This article was updated on May 10, 2004.
Shares of Gemstar TV Guide continued their free fall Friday, two days after the listings publisher and TV channel unexpectedly slashed its 2004 earnings forecast in light of a continued sales bleed at its flagship mag and skyrocketing legal expenses.
Stock closed Friday at $4.44, having lost nearly 22% of its value since the company disclosed its first-quarter 2004 results Wednesday.
Potentially disturbing for investors is the fact that CEO Jeff Shell has been steadily exercising and selling options to the tune of more than $3 million since Februrary. Such insider selling, though legal, is a bit conspicuous given Gemstar’s recent earnings re-forecasting, sources said.
Some 32 million shares were traded Thursday alone as shareholders rushed to dump stock after Shell shocked Wall Street by cutting the company’s operating income forecast for 2004 by $20 million-$40 million. Company said it now expects earnings to come in anywhere between $60 million and $90 million for 2004.
News Corp. owns 44% of Gemstar TV Guide.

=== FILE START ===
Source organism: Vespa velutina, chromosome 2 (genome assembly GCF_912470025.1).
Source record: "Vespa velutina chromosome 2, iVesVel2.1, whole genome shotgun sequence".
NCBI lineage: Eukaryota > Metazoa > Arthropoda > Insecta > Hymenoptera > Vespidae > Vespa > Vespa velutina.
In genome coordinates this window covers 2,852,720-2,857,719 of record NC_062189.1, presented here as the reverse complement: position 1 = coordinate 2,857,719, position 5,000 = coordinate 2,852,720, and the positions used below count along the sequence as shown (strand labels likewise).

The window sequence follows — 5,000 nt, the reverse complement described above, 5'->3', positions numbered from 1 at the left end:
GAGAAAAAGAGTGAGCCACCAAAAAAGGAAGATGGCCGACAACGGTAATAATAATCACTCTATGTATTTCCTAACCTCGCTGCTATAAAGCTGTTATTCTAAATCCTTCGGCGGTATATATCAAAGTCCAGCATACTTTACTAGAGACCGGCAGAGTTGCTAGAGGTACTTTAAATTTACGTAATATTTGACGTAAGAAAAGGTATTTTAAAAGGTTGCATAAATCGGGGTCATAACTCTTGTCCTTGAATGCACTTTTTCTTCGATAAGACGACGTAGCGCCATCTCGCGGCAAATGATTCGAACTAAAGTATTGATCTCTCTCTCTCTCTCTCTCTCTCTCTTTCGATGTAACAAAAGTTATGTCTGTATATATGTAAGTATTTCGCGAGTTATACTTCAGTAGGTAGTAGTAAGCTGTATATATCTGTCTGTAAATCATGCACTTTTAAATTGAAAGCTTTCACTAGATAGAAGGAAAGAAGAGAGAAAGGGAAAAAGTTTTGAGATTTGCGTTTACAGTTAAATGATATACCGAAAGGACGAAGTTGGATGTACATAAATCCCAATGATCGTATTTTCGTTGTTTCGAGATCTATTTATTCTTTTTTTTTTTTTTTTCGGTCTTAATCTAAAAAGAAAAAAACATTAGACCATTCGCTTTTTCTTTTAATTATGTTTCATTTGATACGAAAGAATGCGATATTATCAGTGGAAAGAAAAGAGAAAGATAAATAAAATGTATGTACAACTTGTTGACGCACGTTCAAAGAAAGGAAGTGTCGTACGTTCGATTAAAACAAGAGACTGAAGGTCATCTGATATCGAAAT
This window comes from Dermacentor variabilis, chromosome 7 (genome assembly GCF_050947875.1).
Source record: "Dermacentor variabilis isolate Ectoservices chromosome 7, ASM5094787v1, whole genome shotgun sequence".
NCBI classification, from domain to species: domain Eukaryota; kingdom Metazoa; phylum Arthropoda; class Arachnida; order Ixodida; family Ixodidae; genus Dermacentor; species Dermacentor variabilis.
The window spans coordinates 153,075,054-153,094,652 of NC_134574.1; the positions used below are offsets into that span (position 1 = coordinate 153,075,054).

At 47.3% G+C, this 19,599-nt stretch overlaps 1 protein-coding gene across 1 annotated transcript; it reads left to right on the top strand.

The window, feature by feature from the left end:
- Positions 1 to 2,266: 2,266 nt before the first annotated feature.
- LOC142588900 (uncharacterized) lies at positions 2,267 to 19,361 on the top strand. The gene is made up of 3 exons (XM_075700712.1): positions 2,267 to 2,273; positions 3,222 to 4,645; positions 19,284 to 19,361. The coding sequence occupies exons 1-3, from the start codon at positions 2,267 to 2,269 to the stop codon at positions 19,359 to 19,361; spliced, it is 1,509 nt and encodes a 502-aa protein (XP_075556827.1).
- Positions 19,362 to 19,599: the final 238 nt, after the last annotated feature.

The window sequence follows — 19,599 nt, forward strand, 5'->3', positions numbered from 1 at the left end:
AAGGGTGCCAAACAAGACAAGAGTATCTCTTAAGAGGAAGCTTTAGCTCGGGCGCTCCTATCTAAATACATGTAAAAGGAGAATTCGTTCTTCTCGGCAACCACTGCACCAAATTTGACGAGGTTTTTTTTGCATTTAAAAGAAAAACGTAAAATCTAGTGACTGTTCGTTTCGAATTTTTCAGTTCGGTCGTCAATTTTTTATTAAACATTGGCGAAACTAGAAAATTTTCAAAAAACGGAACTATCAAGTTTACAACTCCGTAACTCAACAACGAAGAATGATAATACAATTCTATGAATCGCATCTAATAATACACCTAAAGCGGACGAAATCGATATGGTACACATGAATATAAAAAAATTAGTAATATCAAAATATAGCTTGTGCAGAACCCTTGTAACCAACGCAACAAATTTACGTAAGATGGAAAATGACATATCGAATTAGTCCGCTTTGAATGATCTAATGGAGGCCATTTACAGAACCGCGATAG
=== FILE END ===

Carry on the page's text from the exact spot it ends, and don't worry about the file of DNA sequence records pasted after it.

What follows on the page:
The health of TV Guide is investors’ primary concern at the moment. Company is making a concerted effort to reposition the listings guide and refocus on subscriptions. Circulation is holding at 9 million but newsstand volume was down more than 20% in the last quarter. That decline erased any gain from a recent price increase to $2.49 from $1.99. Company said it would continue investing in the magazine editorial and subscriber acquisition.
Editor Mike Lafavore exited last week while the company undertakes a search for a new editorial chief who may be able to kickstart the ailing mag. TV Guide is said to be sounding out the possibility of bringing former ABC TV exec Susan Lyne into the fold. Company refused to comment.
The combination of the steep earnings revision and a weak first-quarter financial showing is sowing serious concerns on the Street, as banks such as Blaylock & Partners cut its rating on the stock. Blaylock analyst Todd Mitchell, who reduced his price target from $12 to $7, said Gemstar management has lost credibility with its revisions.
The legal bills are also a concern, as Gemstar is obliged to foot the bill for its former executives’ litigation. Company said it spent $19 million on legal costs in the first quarter, while sources indicated the full-year 2004 tally could reach $75 million in legal battles with the Securities and Exchange Commission, patent litigation and class-action suits related to previous management and former chief exec Henry Yuen.